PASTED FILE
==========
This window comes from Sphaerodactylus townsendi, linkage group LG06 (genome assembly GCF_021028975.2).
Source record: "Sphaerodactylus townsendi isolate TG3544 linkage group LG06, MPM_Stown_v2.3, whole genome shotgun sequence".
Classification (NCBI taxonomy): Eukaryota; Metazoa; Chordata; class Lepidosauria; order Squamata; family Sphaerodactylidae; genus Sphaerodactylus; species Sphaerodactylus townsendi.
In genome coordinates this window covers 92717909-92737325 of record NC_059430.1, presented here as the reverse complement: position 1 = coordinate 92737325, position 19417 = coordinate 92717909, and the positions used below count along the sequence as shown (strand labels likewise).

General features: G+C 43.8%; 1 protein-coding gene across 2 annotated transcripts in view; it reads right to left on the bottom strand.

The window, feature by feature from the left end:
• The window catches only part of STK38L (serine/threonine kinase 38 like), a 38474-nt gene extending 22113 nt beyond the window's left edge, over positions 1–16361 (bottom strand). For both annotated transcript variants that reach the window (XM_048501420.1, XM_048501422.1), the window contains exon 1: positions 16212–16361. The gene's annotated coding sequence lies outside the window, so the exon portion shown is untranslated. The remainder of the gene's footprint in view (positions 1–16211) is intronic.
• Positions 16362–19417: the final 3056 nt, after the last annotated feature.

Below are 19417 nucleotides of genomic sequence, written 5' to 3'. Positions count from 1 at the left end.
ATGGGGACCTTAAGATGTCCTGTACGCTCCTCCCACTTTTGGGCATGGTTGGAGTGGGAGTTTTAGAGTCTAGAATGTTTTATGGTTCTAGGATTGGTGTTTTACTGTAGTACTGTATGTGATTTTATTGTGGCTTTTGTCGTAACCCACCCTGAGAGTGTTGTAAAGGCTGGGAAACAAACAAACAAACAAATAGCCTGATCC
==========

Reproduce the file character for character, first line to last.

This window comes from Sphaerodactylus townsendi, linkage group LG06 (genome assembly GCF_021028975.2).
Source record: "Sphaerodactylus townsendi isolate TG3544 linkage group LG06, MPM_Stown_v2.3, whole genome shotgun sequence".
Classification (NCBI taxonomy): Eukaryota; Metazoa; Chordata; class Lepidosauria; order Squamata; family Sphaerodactylidae; genus Sphaerodactylus; species Sphaerodactylus townsendi.
In genome coordinates this window covers 92717909-92737325 of record NC_059430.1, presented here as the reverse complement: position 1 = coordinate 92737325, position 19417 = coordinate 92717909, and the positions used below count along the sequence as shown (strand labels likewise).

General features: G+C 43.8%; 1 protein-coding gene across 2 annotated transcripts in view; it reads right to left on the bottom strand.

The window, feature by feature from the left end:
• The window catches only part of STK38L (serine/threonine kinase 38 like), a 38474-nt gene extending 22113 nt beyond the window's left edge, over positions 1–16361 (bottom strand). For both annotated transcript variants that reach the window (XM_048501420.1, XM_048501422.1), the window contains exon 1: positions 16212–16361. The gene's annotated coding sequence lies outside the window, so the exon portion shown is untranslated. The remainder of the gene's footprint in view (positions 1–16211) is intronic.
• Positions 16362–19417: the final 3056 nt, after the last annotated feature.

Below are 19417 nucleotides of genomic sequence, written 5' to 3'. Positions count from 1 at the left end.
ATGGGGACCTTAAGATGTCCTGTACGCTCCTCCCACTTTTGGGCATGGTTGGAGTGGGAGTTTTAGAGTCTAGAATGTTTTATGGTTCTAGGATTGGTGTTTTACTGTAGTACTGTATGTGATTTTATTGTGGCTTTTGTCGTAACCCACCCTGAGAGTGTTGTAAAGGCTGGGAAACAAACAAACAAACAAATAGCCTGATCC